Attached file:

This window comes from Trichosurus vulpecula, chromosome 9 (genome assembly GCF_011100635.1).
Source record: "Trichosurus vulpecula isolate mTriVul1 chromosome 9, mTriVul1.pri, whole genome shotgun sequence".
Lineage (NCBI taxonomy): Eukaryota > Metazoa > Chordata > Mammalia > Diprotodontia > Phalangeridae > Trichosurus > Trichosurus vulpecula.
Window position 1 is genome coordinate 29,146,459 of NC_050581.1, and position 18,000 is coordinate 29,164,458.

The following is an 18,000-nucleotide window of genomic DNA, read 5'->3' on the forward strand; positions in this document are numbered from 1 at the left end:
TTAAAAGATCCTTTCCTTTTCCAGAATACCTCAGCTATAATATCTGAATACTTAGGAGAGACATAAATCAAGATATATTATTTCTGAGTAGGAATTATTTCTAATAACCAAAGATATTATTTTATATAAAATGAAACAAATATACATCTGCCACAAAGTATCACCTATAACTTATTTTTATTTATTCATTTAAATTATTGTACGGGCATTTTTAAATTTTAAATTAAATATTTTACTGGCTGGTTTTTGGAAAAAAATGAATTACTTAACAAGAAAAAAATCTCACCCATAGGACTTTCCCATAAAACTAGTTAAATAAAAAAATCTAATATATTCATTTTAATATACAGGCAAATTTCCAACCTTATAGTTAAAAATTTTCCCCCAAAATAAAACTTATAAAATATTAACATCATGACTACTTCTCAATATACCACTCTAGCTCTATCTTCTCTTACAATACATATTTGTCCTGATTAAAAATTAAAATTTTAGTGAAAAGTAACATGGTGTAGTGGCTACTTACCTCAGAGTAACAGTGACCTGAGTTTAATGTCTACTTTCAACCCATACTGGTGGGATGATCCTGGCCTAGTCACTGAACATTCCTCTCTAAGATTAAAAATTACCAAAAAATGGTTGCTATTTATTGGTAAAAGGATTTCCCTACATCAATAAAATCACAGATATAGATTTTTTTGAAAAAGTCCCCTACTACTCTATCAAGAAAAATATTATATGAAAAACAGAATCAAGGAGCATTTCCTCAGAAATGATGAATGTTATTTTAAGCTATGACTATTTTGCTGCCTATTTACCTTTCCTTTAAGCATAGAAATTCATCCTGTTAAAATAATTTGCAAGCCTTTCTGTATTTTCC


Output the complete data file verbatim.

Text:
This window comes from Trichosurus vulpecula, chromosome 9 (genome assembly GCF_011100635.1).
Source record: "Trichosurus vulpecula isolate mTriVul1 chromosome 9, mTriVul1.pri, whole genome shotgun sequence".
Lineage (NCBI taxonomy): Eukaryota > Metazoa > Chordata > Mammalia > Diprotodontia > Phalangeridae > Trichosurus > Trichosurus vulpecula.
Window position 1 is genome coordinate 29,146,459 of NC_050581.1, and position 18,000 is coordinate 29,164,458.

The following is an 18,000-nucleotide window of genomic DNA, read 5'->3' on the forward strand; positions in this document are numbered from 1 at the left end:
TTAAAAGATCCTTTCCTTTTCCAGAATACCTCAGCTATAATATCTGAATACTTAGGAGAGACATAAATCAAGATATATTATTTCTGAGTAGGAATTATTTCTAATAACCAAAGATATTATTTTATATAAAATGAAACAAATATACATCTGCCACAAAGTATCACCTATAACTTATTTTTATTTATTCATTTAAATTATTGTACGGGCATTTTTAAATTTTAAATTAAATATTTTACTGGCTGGTTTTTGGAAAAAAATGAATTACTTAACAAGAAAAAAATCTCACCCATAGGACTTTCCCATAAAACTAGTTAAATAAAAAAATCTAATATATTCATTTTAATATACAGGCAAATTTCCAACCTTATAGTTAAAAATTTTCCCCCAAAATAAAACTTATAAAATATTAACATCATGACTACTTCTCAATATACCACTCTAGCTCTATCTTCTCTTACAATACATATTTGTCCTGATTAAAAATTAAAATTTTAGTGAAAAGTAACATGGTGTAGTGGCTACTTACCTCAGAGTAACAGTGACCTGAGTTTAATGTCTACTTTCAACCCATACTGGTGGGATGATCCTGGCCTAGTCACTGAACATTCCTCTCTAAGATTAAAAATTACCAAAAAATGGTTGCTATTTATTGGTAAAAGGATTTCCCTACATCAATAAAATCACAGATATAGATTTTTTTGAAAAAGTCCCCTACTACTCTATCAAGAAAAATATTATATGAAAAACAGAATCAAGGAGCATTTCCTCAGAAATGATGAATGTTATTTTAAGCTATGACTATTTTGCTGCCTATTTACCTTTCCTTTAAGCATAGAAATTCATCCTGTTAAAATAATTTGCAAGCCTTTCTGTATTTTCC